This thread has made me reconsider ordering from buds, and I was actually looking there this morning at something.

Double Maduro
January 7, 2006, 05:13 PM
I haven't read all the posts so if this is a repeat, tough.

When I order guns sent to my dealer, I always inspect them before I accept them. If there is a problem, I don't accept them and cancel the deal.

DM

Hawk
January 7, 2006, 07:54 PM
One bad deal does not a bad gunstore make.

I'd tend to agree but get a load of this (http://www.gunbroker.com/Auction/ViewUserFeedback.asp?User=280302).

6% negative feedback in 30 days is pretty spectacular (at the time of this posting). It's not consistent with history. Perhaps it's a temporary recent issue of some sort.

Regardless, I'll stay well clear of anyone suddenly running 6%, even given that 25% of the current negs is the one is this thread.

kentucky_smith
January 7, 2006, 08:17 PM
I'd tend to agree but get a load of this (http://www.gunbroker.com/Auction/ViewUserFeedback.asp?User=280302).

6% negative feedback in 30 days is pretty spectacular (at the time of this posting). It's not consistent with history. Perhaps it's a temporary recent issue of some sort.

Regardless, I'll stay well clear of anyone suddenly running 6%, even given that 25% of the current negs is the one is this thread.


Go back and read the negatives. Looks like 2 of those were unfounded.

Example:
D: Couldnt get weapon serial number to give to my FFL holder, so he wouldnt release license to purchase...I am buying from someone else.
Response: He did not pay us or provide an FFL. The phone number he provided is invalid. He did not contact us before he bid. We do not provide a serial number if you do not pay us or provide a valid FFL.


Here's there response on the item in question. I'm beginning not to believe him either.

D: Rifle advertised having muzzlebrake & didn't. Seller admitted error,wanted 20% restock fee.I tried to settle without loss $$$-they refused. Said they'd change pos feedback to neg if I complained.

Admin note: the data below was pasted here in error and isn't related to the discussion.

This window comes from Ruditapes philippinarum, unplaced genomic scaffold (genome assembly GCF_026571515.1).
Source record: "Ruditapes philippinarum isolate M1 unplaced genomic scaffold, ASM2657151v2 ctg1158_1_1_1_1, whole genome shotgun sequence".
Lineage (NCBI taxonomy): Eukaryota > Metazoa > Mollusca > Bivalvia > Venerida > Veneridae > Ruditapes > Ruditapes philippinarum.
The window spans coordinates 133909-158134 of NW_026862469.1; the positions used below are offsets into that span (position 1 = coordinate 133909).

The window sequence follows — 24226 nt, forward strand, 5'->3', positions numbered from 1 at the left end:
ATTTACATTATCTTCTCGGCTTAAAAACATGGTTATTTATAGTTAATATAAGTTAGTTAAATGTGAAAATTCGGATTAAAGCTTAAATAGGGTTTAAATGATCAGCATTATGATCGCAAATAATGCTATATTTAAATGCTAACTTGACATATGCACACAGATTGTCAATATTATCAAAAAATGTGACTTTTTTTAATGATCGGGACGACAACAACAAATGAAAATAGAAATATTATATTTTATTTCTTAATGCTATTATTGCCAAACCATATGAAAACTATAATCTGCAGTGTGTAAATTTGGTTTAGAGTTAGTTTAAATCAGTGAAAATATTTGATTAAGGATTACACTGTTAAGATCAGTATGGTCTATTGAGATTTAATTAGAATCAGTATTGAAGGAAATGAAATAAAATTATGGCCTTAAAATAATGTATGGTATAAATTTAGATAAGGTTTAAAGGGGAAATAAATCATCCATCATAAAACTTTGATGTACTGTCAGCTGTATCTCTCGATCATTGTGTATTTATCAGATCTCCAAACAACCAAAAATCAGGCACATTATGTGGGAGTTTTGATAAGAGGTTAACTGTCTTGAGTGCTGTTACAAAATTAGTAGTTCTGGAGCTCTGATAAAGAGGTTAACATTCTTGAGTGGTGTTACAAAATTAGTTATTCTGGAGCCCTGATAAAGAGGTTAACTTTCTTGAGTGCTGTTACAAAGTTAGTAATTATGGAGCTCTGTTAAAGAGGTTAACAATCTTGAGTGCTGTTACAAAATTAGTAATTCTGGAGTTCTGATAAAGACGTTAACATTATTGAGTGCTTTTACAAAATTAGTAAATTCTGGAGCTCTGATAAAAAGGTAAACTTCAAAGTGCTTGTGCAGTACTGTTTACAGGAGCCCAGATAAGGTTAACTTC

Response: We offered full refund with no restocking fee even though gun is used now; we offered to pay return shipping, but he refused. Auction says to verify description against model number.
Follow-up: Gun receipt signed for, never used.Be VERY careful - seller admits ads not accurate.Uses neg feedback as threat

And here's one of the guy's posts on the 1st link of this thread

Thanks for the support and I will definately let everyone know how things work out. I don't mind the recoil, I just wanted to put a $19.00 Tasco on it and figured the brake would keep the scope in one piece!

Just kidding. Am I overestimating the recoil from this thing? It seems to weigh about 8lbs. I routinely fire an AR in 338 Lapua Mag with brake and have to say, it's much heavier and I think the thing would have a helluva wallop without it. I'm 6'4" but only about 190 - right handed & left eyed so I shoot off my not so sturdy left shoulder. I don't think I'm recoil shy, 300 H & H is no problem nor 375 H & H Encore or 375 JDJ Contender handgun

And this:

They've offered me a credit back of the cost of brake up to $200.00. Seems about right.

Coltdriver
January 7, 2006, 08:28 PM
First of all I would suspend the entire credit card payment.

Then I would determine the cost to have the accubrake installed.

Then I would authorize my credit card company to allow the amount of the purchase less the cost of adding an accubrake. Barring a response from the gunshop saying they would replace the rifle with a new one with the accubrake and absorb ALL of the additional shipping and tranfer fees this is a prudent course.